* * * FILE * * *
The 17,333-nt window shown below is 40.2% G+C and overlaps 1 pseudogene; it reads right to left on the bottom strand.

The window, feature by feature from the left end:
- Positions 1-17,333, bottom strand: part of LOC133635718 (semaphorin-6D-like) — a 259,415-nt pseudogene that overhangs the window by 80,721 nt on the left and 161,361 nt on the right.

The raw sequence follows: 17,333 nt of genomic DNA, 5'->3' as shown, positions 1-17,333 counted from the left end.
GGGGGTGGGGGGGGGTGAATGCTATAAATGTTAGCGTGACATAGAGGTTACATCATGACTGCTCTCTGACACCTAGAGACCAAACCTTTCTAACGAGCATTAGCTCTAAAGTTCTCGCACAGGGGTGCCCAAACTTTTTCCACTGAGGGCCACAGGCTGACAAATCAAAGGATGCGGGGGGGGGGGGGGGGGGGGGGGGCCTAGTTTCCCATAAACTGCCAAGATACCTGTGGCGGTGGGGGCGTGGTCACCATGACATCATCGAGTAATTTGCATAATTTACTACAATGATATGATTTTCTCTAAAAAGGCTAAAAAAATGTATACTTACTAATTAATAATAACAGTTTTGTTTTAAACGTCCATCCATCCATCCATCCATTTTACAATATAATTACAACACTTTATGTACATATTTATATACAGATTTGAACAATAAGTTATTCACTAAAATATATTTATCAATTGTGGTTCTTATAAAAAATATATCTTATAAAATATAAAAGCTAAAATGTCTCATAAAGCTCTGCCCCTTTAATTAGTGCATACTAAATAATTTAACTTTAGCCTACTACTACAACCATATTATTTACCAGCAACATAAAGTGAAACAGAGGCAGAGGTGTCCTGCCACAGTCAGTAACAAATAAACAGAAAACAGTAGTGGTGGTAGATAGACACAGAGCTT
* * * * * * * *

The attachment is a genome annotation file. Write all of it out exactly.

The 17,333-nt window shown below is 40.2% G+C and overlaps 1 pseudogene; it reads right to left on the bottom strand.

The window, feature by feature from the left end:
- Positions 1-17,333, bottom strand: part of LOC133635718 (semaphorin-6D-like) — a 259,415-nt pseudogene that overhangs the window by 80,721 nt on the left and 161,361 nt on the right.

The raw sequence follows: 17,333 nt of genomic DNA, 5'->3' as shown, positions 1-17,333 counted from the left end.
GGGGGTGGGGGGGGGTGAATGCTATAAATGTTAGCGTGACATAGAGGTTACATCATGACTGCTCTCTGACACCTAGAGACCAAACCTTTCTAACGAGCATTAGCTCTAAAGTTCTCGCACAGGGGTGCCCAAACTTTTTCCACTGAGGGCCACAGGCTGACAAATCAAAGGATGCGGGGGGGGGGGGGGGGGGGGGGGGCCTAGTTTCCCATAAACTGCCAAGATACCTGTGGCGGTGGGGGCGTGGTCACCATGACATCATCGAGTAATTTGCATAATTTACTACAATGATATGATTTTCTCTAAAAAGGCTAAAAAAATGTATACTTACTAATTAATAATAACAGTTTTGTTTTAAACGTCCATCCATCCATCCATCCATTTTACAATATAATTACAACACTTTATGTACATATTTATATACAGATTTGAACAATAAGTTATTCACTAAAATATATTTATCAATTGTGGTTCTTATAAAAAATATATCTTATAAAATATAAAAGCTAAAATGTCTCATAAAGCTCTGCCCCTTTAATTAGTGCATACTAAATAATTTAACTTTAGCCTACTACTACAACCATATTATTTACCAGCAACATAAAGTGAAACAGAGGCAGAGGTGTCCTGCCACAGTCAGTAACAAATAAACAGAAAACAGTAGTGGTGGTAGATAGACACAGAGCTT